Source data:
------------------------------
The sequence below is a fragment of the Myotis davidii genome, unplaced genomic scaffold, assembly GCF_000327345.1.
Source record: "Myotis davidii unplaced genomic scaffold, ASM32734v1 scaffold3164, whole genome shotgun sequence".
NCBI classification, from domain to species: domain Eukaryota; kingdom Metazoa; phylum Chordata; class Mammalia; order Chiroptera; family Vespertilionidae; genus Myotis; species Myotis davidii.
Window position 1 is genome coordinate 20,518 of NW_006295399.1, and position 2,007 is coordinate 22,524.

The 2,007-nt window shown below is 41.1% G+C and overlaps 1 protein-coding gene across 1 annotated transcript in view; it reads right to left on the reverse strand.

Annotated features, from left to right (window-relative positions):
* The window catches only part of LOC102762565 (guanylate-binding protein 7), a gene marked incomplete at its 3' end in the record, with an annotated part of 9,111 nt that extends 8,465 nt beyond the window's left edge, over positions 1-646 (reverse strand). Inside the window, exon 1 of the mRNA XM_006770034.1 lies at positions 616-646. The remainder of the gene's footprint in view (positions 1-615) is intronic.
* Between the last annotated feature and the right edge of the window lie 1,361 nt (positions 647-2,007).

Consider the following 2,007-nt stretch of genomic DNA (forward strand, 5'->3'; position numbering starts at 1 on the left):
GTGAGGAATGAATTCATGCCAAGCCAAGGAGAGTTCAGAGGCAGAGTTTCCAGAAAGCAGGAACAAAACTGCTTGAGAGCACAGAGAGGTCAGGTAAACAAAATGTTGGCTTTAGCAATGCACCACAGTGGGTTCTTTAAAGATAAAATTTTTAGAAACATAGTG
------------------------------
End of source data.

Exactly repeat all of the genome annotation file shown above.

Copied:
The sequence below is a fragment of the Myotis davidii genome, unplaced genomic scaffold, assembly GCF_000327345.1.
Source record: "Myotis davidii unplaced genomic scaffold, ASM32734v1 scaffold3164, whole genome shotgun sequence".
NCBI classification, from domain to species: domain Eukaryota; kingdom Metazoa; phylum Chordata; class Mammalia; order Chiroptera; family Vespertilionidae; genus Myotis; species Myotis davidii.
Window position 1 is genome coordinate 20,518 of NW_006295399.1, and position 2,007 is coordinate 22,524.

The 2,007-nt window shown below is 41.1% G+C and overlaps 1 protein-coding gene across 1 annotated transcript in view; it reads right to left on the reverse strand.

Annotated features, from left to right (window-relative positions):
* The window catches only part of LOC102762565 (guanylate-binding protein 7), a gene marked incomplete at its 3' end in the record, with an annotated part of 9,111 nt that extends 8,465 nt beyond the window's left edge, over positions 1-646 (reverse strand). Inside the window, exon 1 of the mRNA XM_006770034.1 lies at positions 616-646. The remainder of the gene's footprint in view (positions 1-615) is intronic.
* Between the last annotated feature and the right edge of the window lie 1,361 nt (positions 647-2,007).

Consider the following 2,007-nt stretch of genomic DNA (forward strand, 5'->3'; position numbering starts at 1 on the left):
GTGAGGAATGAATTCATGCCAAGCCAAGGAGAGTTCAGAGGCAGAGTTTCCAGAAAGCAGGAACAAAACTGCTTGAGAGCACAGAGAGGTCAGGTAAACAAAATGTTGGCTTTAGCAATGCACCACAGTGGGTTCTTTAAAGATAAAATTTTTAGAAACATAGTG